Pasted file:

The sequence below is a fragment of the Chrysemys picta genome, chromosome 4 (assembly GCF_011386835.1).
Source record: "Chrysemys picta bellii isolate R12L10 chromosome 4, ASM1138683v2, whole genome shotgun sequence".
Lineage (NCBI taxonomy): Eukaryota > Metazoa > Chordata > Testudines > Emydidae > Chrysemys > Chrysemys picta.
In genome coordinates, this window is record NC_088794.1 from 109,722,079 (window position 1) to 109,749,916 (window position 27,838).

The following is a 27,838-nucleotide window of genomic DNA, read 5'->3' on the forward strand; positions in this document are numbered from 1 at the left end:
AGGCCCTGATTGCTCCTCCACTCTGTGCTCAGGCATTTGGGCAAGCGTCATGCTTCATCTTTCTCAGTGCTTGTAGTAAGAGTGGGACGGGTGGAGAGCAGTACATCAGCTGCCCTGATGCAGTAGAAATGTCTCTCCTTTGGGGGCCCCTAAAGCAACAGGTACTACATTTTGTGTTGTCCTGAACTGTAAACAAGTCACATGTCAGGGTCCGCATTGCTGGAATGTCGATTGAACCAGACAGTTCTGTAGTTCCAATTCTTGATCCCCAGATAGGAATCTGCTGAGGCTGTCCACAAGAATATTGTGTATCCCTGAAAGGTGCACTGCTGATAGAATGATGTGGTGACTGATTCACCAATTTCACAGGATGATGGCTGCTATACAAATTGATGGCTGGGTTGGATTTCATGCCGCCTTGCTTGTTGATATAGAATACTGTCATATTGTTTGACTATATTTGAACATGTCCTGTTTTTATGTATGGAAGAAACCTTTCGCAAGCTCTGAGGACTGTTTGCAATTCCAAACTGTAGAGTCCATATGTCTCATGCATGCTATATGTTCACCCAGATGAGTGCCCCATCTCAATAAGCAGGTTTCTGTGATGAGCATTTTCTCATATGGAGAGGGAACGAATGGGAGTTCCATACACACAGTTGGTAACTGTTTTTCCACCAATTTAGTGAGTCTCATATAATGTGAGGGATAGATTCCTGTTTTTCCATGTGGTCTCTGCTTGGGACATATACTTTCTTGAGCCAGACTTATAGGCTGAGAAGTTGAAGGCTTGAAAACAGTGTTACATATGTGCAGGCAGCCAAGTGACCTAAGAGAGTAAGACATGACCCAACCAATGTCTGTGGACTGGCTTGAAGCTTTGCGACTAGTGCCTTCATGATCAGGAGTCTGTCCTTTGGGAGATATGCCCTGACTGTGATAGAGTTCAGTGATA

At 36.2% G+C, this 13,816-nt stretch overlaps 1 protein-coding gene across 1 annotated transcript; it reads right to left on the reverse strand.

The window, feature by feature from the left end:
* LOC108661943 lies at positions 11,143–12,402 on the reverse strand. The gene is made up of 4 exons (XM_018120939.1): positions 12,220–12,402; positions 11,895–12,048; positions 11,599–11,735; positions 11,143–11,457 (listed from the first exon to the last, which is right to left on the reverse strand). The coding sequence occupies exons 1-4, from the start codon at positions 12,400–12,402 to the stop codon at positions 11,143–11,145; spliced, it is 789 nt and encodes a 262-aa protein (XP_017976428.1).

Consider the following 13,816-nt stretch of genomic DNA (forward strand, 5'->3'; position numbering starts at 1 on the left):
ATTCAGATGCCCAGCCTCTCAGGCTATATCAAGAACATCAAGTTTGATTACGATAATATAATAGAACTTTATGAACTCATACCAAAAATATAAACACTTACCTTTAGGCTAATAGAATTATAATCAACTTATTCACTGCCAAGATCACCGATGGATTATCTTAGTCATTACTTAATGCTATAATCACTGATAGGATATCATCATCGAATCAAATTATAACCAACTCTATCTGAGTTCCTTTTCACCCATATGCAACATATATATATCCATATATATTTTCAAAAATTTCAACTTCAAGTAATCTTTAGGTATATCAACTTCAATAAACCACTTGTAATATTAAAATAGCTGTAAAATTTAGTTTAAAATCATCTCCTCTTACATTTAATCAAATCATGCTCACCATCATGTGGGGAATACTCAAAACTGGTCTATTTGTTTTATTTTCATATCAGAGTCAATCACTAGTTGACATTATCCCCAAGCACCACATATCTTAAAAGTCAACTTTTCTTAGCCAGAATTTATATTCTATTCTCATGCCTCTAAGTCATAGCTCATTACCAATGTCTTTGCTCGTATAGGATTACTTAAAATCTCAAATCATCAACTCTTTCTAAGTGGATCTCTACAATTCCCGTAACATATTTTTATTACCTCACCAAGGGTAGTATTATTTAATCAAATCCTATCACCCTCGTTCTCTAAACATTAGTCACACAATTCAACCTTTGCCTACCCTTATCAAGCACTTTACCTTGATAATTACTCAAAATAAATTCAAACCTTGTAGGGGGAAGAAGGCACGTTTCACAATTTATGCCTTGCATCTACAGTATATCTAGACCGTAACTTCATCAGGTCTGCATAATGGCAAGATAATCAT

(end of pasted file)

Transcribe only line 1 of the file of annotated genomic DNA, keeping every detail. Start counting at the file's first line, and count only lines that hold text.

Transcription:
The sequence below is a fragment of the Chrysemys picta genome, chromosome 4 (assembly GCF_011386835.1).